Flu epidemic is imminent, East End professor warns
A FLU epidemic could break out within a week, a leading East End professor has warned.
John Oxford, of Bart’s and the Royal London Hospital Trust, said children are especially at risk because they are less likely to have already come into contact with the virus that is currently spreading.
The last epidemic – the term used when there are at least 200 cases per 100,000 people – was recorded in 2000.
An increase in the number of flu-related admissions was recorded at The Royal London Hospital over the past week but swine flu cases have dropped in the last 24 hours.
Professor Oxford, a leading virologist at Queen Mary, University of London, said: “The infection rates in the five to 14-year-old age group have almost reached epidemic levels already, and I think they will go up.
You may also want to watch:
“The over-60 age group has got immunity because they have probably seen this virus before.
“Younger people are vulnerable because they haven’t seen this virus before – but they are more resilient.”
- 1 Midfielder Ouss Cisse confirms Leyton Orient departure
- 2 Tower Hamlets stages Covid jab festival
- 3 Man stabbed outside West India Quay DLR station
- 4 Tyrese Omotoye impresses on O's trial as Ouss Cisse looks set to depart
- 5 Guilty: Who was jailed across east London in July?
- 6 Campaigners taking on town hall to keep Isle of Dogs youth club open
- 7 Campaigners oppose plans to change voting system for Tower Hamlets mayor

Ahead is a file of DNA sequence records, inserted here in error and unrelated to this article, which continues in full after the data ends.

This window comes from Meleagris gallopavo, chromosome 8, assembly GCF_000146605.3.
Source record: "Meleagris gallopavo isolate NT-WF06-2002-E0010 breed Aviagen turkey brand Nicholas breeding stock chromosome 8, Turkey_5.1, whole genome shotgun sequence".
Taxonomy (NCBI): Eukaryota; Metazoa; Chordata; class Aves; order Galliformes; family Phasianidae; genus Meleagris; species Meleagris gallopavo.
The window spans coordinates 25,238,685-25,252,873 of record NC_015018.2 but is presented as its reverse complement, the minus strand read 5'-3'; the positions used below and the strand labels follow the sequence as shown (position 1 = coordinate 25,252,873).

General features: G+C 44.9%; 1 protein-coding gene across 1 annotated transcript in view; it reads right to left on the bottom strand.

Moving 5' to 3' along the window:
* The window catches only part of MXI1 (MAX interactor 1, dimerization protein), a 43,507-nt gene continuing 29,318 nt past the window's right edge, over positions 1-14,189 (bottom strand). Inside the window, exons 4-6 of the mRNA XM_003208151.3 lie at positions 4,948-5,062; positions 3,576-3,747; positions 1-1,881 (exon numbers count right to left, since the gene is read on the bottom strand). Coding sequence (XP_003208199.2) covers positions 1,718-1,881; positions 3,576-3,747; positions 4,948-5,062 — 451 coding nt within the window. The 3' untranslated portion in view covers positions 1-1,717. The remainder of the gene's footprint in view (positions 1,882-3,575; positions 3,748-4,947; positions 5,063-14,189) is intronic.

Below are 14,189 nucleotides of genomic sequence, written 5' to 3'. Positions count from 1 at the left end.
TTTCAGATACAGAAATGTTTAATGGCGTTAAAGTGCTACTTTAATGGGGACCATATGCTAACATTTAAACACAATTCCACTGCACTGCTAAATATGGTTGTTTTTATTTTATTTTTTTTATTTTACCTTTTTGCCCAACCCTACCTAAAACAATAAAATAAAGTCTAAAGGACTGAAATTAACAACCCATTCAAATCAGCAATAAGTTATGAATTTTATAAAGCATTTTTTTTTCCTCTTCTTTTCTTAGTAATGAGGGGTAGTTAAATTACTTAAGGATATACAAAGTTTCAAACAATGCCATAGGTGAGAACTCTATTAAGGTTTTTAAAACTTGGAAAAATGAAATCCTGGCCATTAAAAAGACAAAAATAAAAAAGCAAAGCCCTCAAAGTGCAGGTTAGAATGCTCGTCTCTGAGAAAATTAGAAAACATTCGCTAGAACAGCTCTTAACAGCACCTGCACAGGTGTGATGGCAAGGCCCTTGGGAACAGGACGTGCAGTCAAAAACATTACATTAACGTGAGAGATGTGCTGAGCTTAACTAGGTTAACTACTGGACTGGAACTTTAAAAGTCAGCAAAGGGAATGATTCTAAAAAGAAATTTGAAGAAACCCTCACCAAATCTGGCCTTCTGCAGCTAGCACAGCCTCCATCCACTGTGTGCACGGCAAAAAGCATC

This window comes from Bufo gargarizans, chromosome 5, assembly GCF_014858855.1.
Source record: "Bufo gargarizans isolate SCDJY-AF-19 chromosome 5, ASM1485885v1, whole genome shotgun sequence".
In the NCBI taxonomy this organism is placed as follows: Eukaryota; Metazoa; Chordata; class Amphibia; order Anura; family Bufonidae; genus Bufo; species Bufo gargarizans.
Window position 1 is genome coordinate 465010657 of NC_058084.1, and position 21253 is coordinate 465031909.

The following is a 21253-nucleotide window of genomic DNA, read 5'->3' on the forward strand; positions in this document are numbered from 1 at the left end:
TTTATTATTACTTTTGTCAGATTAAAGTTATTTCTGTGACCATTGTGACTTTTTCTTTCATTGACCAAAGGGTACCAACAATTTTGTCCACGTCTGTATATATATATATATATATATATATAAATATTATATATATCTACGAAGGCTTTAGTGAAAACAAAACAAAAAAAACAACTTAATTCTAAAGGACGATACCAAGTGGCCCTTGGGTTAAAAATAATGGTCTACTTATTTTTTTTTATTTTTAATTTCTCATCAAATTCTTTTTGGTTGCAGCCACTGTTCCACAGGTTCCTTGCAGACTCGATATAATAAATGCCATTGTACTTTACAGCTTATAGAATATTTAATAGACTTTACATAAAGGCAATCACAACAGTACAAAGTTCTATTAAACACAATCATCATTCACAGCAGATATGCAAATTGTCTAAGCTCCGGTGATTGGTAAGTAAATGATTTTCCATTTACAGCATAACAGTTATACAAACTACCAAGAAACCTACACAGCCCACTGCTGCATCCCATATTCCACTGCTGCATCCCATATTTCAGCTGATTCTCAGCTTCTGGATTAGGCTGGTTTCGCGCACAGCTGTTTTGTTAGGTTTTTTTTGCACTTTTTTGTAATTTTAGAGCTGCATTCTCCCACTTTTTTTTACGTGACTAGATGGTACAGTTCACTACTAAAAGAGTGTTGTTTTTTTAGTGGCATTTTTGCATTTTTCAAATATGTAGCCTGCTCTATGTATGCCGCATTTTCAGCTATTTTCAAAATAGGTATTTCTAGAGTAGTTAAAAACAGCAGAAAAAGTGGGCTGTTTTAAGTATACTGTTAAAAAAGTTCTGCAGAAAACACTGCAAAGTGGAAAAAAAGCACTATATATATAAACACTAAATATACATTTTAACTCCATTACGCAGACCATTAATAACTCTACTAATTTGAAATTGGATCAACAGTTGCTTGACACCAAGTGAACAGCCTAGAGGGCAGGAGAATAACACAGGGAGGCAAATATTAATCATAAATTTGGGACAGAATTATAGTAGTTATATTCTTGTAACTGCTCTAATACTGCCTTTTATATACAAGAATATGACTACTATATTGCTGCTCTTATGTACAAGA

- 8 From Shoreditch to Las Vegas: New bingo hall for Hackney
- 9 Vigil for June Harvey one year on from Bow crane tragedy
- 10 'Vexatious charges': MP turns on accusers after acquittal in fraud trial
A spokeswoman for The Royal London said: “We are monitoring the situation closely and are taking appropriate measures to test and treat patients with influenza-like symptoms who require hospitalisation. We also have stringent measures in place to reduce the risk of the infection spreading to other patients.”
In-patients at the hospital are being tested for the seasonal flu viruses and swine flu.
Where appropriate, anti-viral drugs are being given to patients with underlying health problems.
Pregnant women, the frail and elderly and those with respiratory problems are being kept in and treated in isolation.
Across the country last week, cases of flu rose by more than 40 per cent, figures from The Royal College of General Practitioners showed.
In the seven days leading to December 26, there were 124 cases per 100,000 people, compared to 86 per 100,000 the week before.
Some experts are now predicting cases could rise once more when children go back to school following the Christmas break.
The Department for Health said the figures are in keeping with what is expected during the winter period.
Meanwhile, an NHS pressure group said it is getting reports of intensive care units in London having up to a quarter of their beds filled with flu cases.
Geoff Martin, chairman of Health Emergency, said: “Cuts in recent years to bed and staff numbers have left the NHS dangerously exposed and there is no doubt that many ITUs (intensive therapy units) will soon have to close to new admissions.”
Barts and The London trust said it did not have a breakdown of how many ITU beds are currently occupied by patients with flu.
Earlier this winter, NHS Tower Hamlets ran a campaign encouraging pregnant women and elderly people to get their free flu jab.
The Royal London’s chief medical officer is advising those with flu-like symtoms to stay at home, take over-the-counter flu remedies and only contact their GP if they have an underlying medical condition or attend A&E if they are seriously ill.
People with flu-like symptoms, vomiting or diarrhoea are also asked not to visit patients.